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  18. The Stoics and Aquinas on Virtue and Natural Law.Phillip Mitsis - 2003 - In David T. Runia, Gregory E. Sterling & Hindy Najman (eds.), The Studia Philonica Annual. Brown University. pp. 35-63.
  19. Kant and Stoic Cosmopolitanism.Martha C. Nussbaum - 1997 - Journal of Political Philosophy 5 (1):1–25.
  20. Laurand (V.) La Politique stoïcienne. Pp. 153. Paris: Presses Universitaires de France, 2005. Paper, ???17. ISBN: 978-2-13-054150-. [REVIEW]Malcolm Schofield - 2007 - The Classical Review 57 (01):248-.
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  21. The Stoic Idea of the City.Malcolm Schofield - 1991 - University of Chicago Press.
    The Stoic Idea of the City offers the first systematic analysis of the Stoic school, concentrating on Zeno's Republic . Renowned classical scholar Malcolm Schofield brings together scattered and underused textual evidence, examining the Stoic ideals that initiated the natural law tradition of Western political thought. A new foreword by Martha Nussbaum and a new epilogue written by the author further secure this text as the standard work on Presocratic Stoics. "The account emerges from a jigsaw-puzzle of items from a (...)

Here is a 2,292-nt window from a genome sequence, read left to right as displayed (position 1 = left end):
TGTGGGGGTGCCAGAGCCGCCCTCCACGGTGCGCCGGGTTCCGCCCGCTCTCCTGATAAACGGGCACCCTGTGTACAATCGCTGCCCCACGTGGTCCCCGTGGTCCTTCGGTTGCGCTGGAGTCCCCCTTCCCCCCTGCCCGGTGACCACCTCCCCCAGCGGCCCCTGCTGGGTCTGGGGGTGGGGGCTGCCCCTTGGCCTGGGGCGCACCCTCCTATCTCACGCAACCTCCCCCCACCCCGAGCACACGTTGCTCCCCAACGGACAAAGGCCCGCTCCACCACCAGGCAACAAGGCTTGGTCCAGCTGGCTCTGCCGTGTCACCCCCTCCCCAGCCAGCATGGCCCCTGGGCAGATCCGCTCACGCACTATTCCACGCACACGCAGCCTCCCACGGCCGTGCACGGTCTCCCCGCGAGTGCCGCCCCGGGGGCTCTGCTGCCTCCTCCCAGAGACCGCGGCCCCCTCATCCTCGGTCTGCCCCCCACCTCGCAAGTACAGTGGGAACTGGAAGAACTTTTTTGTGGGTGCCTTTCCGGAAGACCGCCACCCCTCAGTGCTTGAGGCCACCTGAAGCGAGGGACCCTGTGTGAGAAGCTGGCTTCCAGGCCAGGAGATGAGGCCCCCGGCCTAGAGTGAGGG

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  22. Stoic Cosmopolitanism and Zeno's Republic.John Sellars - 2007 - History of Political Thought 28 (1):1-29.
    Modern accounts of Stoic politics have attributed to Zeno the ideal of an isolated community of sages and to later Stoics such as Seneca a cosmopolitan utopia transcending all traditional States. By returning to the Cynic background to both Zeno's Republic and the Cosmopolitan tradition, this paper argues that the distance between the two is not as great as is often supposed. This account, it is argued, is more plausible than trying to offer a developmental explanation of the supposed transformation (...)